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HP’s chic ‘ultrabook’ adds ability to read ‘smart tags’

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Associated Press
Published:
  • Hewlet Packard displays the Envy 14 Spectre ultrabook in Las Vegas on Tuesday.

    Associated Press

    Hewlet Packard displays the Envy 14 Spectre ultrabook in Las Vegas on Tuesday.

  • Industry affiliates look over several Intel based ultrabooks at the 2012 International CES trade show on Wednesday in Las Vegas.

    Associated Press

    Industry affiliates look over several Intel based ultrabooks at the 2012 International CES trade show on Wednesday in Las Vegas.

  • An Industry affiliate looks over several Intel based Ultrabooks at the 2012 International CES trade show on Wednesday in Las Vegas.

    Associated Press

    An Industry affiliate looks over several Intel based Ultrabooks at the 2012 International CES trade show on Wednesday in Las Vegas.

  • Ultrabooks on display at the Intel exhibit at the 2012 International CES trade show on Wednesday in Las Vegas.

    Associated Press

    Ultrabooks on display at the Intel exhibit at the 2012 International CES trade show on Wednesday in Las Vegas.

  • Jeff Clarke, of Dell, introduces an XPS Ultrabook during the 2012 International Consumer Electronics Show on Tuesday in Las Vegas.

    Associated Press

    Jeff Clarke, of Dell, introduces an XPS Ultrabook during the 2012 International Consumer Electronics Show on Tuesday in Las Vegas.

LAS VEGAS -- Thin, light laptops --known as "ultrabooks"-- are a much-hyped category at this year's International Consumer Electronics Show, an annual showcase for the latest smartphones, tablet computers and other consumer-electronic devices.
Deep-pocketed chipmaker Intel Corp. created the term to push PC makers to make laptops that are more like Apple's Macbook Air, and help them market them. Practically every PC maker is showing off at least one ultrabook at the show. Hewlett-Packard Co. is talking up its own ultrabook, dubbed the HP Envy 14 Spectre, this week. The HP model has a few features that set it apart.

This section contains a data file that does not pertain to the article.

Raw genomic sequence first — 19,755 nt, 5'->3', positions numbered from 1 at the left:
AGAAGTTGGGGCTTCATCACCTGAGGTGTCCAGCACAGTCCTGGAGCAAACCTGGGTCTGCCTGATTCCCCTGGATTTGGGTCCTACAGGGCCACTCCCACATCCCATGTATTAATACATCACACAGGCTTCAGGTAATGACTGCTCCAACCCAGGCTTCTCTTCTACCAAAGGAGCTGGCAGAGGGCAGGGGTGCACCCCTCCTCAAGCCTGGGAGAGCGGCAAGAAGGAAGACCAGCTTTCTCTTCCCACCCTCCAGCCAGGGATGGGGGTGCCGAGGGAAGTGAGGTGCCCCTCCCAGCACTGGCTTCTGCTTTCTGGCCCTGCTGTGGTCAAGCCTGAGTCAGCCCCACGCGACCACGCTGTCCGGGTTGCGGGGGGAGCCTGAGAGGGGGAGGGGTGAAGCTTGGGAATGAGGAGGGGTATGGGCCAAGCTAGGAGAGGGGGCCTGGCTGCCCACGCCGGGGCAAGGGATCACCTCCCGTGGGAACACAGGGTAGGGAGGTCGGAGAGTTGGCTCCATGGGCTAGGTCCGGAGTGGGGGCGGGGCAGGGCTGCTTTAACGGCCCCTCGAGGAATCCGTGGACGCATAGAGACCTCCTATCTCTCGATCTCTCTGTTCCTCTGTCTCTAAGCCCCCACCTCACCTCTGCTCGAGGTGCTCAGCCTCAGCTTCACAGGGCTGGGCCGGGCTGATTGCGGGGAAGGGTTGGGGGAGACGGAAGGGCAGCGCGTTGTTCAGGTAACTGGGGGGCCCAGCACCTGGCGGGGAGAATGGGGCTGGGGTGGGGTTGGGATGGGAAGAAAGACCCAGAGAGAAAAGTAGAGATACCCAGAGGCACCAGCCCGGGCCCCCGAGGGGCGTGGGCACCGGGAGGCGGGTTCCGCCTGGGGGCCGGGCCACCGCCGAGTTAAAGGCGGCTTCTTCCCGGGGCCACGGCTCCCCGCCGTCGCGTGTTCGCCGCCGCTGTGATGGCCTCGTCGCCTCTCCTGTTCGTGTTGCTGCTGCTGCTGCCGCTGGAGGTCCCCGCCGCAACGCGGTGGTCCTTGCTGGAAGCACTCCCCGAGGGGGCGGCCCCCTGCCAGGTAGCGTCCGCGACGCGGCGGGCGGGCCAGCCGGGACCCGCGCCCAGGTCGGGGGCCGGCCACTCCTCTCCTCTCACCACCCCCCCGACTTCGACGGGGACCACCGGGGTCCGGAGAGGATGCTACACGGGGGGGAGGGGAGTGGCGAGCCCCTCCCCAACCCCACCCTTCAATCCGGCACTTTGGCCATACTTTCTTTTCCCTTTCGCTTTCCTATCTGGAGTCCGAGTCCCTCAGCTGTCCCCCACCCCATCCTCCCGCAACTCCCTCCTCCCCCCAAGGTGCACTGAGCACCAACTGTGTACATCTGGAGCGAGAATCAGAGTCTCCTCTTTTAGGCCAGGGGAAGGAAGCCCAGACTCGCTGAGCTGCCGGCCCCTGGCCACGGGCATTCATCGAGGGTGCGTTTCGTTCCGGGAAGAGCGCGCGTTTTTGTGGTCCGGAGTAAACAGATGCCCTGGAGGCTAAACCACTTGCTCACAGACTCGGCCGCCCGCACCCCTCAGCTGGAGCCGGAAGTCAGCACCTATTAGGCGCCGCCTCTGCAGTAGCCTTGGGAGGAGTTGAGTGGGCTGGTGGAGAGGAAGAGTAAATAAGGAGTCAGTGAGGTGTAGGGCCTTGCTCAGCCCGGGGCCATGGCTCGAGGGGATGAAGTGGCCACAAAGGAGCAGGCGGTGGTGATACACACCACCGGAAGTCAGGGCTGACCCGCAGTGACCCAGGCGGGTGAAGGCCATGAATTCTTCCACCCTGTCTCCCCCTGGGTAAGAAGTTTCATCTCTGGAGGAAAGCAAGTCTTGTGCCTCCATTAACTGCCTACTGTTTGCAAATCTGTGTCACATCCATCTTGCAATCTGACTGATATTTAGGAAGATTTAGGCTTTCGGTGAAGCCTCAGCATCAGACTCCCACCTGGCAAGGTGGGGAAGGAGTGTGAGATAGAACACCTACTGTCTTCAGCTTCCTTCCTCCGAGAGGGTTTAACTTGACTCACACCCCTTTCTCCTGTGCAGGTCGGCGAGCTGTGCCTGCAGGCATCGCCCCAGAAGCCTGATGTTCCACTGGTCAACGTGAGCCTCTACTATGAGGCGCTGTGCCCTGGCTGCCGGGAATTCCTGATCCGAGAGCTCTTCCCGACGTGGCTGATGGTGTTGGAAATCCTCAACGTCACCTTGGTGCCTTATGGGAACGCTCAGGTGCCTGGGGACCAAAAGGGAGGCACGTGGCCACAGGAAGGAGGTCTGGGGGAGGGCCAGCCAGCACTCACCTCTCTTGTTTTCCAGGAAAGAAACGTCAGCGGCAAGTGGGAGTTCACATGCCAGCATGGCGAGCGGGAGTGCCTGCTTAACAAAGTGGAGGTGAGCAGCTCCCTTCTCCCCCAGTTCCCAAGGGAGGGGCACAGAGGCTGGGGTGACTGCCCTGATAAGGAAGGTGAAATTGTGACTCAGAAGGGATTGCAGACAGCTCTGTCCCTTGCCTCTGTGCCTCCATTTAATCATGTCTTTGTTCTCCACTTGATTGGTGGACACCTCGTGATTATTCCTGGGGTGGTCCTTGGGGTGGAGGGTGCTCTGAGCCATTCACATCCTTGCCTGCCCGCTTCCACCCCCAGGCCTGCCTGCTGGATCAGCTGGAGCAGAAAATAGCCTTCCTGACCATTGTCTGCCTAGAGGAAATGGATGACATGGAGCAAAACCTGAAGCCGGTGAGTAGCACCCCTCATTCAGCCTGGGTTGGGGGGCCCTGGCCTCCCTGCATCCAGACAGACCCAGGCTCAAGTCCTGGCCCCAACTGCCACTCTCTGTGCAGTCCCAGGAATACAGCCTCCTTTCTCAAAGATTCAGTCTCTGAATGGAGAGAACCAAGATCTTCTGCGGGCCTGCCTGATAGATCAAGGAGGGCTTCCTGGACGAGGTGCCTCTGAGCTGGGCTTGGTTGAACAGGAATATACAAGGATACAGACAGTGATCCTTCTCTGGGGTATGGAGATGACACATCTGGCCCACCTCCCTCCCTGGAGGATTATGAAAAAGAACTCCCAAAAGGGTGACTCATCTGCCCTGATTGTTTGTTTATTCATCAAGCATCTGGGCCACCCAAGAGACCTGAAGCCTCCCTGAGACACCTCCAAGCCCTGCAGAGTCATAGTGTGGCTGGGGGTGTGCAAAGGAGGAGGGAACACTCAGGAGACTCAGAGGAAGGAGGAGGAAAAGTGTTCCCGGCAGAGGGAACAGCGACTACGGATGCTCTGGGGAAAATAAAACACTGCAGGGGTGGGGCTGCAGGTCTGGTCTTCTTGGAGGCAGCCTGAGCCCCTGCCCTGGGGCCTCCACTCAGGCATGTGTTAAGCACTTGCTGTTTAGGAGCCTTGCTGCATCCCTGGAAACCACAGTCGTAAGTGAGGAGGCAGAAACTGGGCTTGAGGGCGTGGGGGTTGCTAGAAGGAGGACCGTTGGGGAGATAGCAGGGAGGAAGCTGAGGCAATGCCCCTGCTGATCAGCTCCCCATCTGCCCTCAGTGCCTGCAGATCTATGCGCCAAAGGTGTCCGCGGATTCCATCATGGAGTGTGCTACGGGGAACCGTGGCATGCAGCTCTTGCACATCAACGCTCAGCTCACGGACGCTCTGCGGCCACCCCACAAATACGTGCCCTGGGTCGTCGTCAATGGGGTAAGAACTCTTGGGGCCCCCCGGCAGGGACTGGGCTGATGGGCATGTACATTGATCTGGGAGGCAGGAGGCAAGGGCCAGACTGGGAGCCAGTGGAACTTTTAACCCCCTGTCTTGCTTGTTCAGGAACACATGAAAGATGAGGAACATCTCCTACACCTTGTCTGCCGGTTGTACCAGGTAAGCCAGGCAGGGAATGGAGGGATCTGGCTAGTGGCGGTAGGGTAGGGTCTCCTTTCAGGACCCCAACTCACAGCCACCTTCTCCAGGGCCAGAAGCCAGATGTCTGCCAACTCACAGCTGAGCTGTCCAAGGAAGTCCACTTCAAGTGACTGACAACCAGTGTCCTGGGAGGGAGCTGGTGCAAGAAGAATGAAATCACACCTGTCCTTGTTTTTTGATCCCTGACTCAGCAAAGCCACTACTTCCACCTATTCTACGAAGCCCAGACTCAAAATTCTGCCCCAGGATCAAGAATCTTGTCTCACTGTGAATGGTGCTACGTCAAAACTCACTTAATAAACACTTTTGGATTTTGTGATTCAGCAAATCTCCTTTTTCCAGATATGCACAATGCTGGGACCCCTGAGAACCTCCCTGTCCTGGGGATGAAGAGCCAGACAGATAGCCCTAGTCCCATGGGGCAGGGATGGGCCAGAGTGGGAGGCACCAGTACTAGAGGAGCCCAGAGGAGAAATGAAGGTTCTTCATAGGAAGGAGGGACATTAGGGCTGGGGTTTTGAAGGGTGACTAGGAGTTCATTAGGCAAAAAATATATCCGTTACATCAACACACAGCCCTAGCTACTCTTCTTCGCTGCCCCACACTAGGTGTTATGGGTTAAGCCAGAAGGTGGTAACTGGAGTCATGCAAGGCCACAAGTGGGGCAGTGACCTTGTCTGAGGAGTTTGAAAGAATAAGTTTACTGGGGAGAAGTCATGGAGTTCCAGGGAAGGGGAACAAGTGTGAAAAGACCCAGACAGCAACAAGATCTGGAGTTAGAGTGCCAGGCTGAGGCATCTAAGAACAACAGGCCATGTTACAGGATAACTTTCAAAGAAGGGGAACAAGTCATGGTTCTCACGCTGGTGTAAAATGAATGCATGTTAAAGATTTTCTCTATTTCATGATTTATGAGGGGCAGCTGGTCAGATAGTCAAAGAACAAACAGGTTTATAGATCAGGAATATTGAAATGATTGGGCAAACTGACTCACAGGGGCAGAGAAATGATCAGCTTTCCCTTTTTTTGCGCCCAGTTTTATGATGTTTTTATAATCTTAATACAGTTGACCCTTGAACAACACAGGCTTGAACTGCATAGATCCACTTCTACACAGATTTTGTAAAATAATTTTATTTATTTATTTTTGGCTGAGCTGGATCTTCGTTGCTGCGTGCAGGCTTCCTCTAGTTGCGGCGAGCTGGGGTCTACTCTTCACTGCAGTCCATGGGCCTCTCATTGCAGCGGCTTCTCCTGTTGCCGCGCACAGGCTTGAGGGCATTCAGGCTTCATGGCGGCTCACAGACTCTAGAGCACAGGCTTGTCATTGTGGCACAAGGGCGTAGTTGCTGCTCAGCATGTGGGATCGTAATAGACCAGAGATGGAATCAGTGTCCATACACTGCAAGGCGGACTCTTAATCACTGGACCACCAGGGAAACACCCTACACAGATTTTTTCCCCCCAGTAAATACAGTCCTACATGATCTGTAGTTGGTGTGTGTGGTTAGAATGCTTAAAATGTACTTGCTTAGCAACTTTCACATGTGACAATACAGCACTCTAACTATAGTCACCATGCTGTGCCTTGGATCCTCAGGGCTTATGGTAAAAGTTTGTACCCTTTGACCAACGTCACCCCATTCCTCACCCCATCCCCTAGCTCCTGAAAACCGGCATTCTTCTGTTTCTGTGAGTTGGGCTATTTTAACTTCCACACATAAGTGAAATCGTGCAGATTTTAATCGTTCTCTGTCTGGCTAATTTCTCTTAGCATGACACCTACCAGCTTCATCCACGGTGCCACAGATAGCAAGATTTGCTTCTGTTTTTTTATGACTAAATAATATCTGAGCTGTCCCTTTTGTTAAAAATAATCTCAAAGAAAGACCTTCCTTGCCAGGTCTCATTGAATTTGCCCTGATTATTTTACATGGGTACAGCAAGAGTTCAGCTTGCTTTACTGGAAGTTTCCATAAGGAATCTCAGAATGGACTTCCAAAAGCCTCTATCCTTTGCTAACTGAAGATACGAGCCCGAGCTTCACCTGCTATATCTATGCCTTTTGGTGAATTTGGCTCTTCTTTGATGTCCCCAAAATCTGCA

Why it's hot: HP's Envy includes a sensor for Near-Field Communications, the radio standard used by security cards and so-called "smart tags," which are small chips with flat, stamp-sized radio antennas. That means that it can read information from NFC tags and upcoming smartphone models when they're bumped against the laptop. For instance, a promotional flyer might include a tag with a special Web address that appears on-screen when touched to the laptop.
The upside: There's a movement to make NFC the basis for tomorrow's payment cards, and to build NFC into smartphones. That means someone with an NFC-enabled laptop could, in the future, pay securely for an online purchase by tapping a payment card to the computer. Intel Corp. demonstrated this procedure at a press conference at the show, with a prototype laptop.
The downside: The Envy's NFC capability may never progress beyond the ability to grab Web addresses from phones and promotional materials. The business relationships and networks needed to make NFC-enabled payments ubiquitous have been slow to emerge, as many different players are jockeying for position.
IDC analyst Williams Stofega said NFC has a lot of potential as part of the trend of "tangible computing" -- getting the things around us to talk to each other intelligently, to make our lives easier. But the lack of standards is a big obstacle.
"If NFC is not integrated with everything else, it's going to die," Stofega said.
What else makes it hot: The Envy 14 comes with super-fast "solid state" hard drives. It includes a chip that can communicate wirelessly with some stereo headphones, with an audio quality that's much better than Bluetooth. The Envy is also covered in scratch-resistant glass.
Availability: Starting Feb. 8 in the U.S., at $1,400 and up.



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